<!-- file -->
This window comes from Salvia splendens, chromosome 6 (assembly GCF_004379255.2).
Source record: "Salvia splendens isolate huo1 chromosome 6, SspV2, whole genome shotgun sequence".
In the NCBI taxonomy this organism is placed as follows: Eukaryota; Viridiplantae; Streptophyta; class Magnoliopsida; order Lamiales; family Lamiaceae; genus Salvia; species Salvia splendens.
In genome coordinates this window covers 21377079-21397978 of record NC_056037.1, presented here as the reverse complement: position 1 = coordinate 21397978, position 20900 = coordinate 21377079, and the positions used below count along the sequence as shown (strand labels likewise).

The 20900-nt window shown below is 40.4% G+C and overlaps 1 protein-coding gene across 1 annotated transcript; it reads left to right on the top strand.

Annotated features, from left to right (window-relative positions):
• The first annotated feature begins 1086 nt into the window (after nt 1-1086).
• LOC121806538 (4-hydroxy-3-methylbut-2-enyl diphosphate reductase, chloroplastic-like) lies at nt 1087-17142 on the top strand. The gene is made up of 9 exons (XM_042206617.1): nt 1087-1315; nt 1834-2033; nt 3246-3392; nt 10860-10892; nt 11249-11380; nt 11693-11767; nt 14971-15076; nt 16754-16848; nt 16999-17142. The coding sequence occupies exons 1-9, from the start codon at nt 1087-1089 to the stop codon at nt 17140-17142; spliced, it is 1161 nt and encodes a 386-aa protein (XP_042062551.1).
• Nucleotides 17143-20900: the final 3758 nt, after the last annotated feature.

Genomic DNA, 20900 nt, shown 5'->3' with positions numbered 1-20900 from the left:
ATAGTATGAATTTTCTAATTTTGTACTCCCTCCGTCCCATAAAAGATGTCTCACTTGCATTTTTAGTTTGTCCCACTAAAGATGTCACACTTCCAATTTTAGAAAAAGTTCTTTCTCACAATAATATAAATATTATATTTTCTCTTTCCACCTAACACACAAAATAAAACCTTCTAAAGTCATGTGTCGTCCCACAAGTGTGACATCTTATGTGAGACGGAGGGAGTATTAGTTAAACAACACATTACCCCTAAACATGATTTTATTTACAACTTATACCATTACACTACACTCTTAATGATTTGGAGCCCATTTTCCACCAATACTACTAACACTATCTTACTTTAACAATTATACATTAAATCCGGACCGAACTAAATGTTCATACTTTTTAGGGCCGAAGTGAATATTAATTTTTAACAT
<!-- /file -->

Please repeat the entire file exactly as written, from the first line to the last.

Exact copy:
This window comes from Salvia splendens, chromosome 6 (assembly GCF_004379255.2).
Source record: "Salvia splendens isolate huo1 chromosome 6, SspV2, whole genome shotgun sequence".
In the NCBI taxonomy this organism is placed as follows: Eukaryota; Viridiplantae; Streptophyta; class Magnoliopsida; order Lamiales; family Lamiaceae; genus Salvia; species Salvia splendens.
In genome coordinates this window covers 21377079-21397978 of record NC_056037.1, presented here as the reverse complement: position 1 = coordinate 21397978, position 20900 = coordinate 21377079, and the positions used below count along the sequence as shown (strand labels likewise).

The 20900-nt window shown below is 40.4% G+C and overlaps 1 protein-coding gene across 1 annotated transcript; it reads left to right on the top strand.

Annotated features, from left to right (window-relative positions):
• The first annotated feature begins 1086 nt into the window (after nt 1-1086).
• LOC121806538 (4-hydroxy-3-methylbut-2-enyl diphosphate reductase, chloroplastic-like) lies at nt 1087-17142 on the top strand. The gene is made up of 9 exons (XM_042206617.1): nt 1087-1315; nt 1834-2033; nt 3246-3392; nt 10860-10892; nt 11249-11380; nt 11693-11767; nt 14971-15076; nt 16754-16848; nt 16999-17142. The coding sequence occupies exons 1-9, from the start codon at nt 1087-1089 to the stop codon at nt 17140-17142; spliced, it is 1161 nt and encodes a 386-aa protein (XP_042062551.1).
• Nucleotides 17143-20900: the final 3758 nt, after the last annotated feature.

Genomic DNA, 20900 nt, shown 5'->3' with positions numbered 1-20900 from the left:
ATAGTATGAATTTTCTAATTTTGTACTCCCTCCGTCCCATAAAAGATGTCTCACTTGCATTTTTAGTTTGTCCCACTAAAGATGTCACACTTCCAATTTTAGAAAAAGTTCTTTCTCACAATAATATAAATATTATATTTTCTCTTTCCACCTAACACACAAAATAAAACCTTCTAAAGTCATGTGTCGTCCCACAAGTGTGACATCTTATGTGAGACGGAGGGAGTATTAGTTAAACAACACATTACCCCTAAACATGATTTTATTTACAACTTATACCATTACACTACACTCTTAATGATTTGGAGCCCATTTTCCACCAATACTACTAACACTATCTTACTTTAACAATTATACATTAAATCCGGACCGAACTAAATGTTCATACTTTTTAGGGCCGAAGTGAATATTAATTTTTAACAT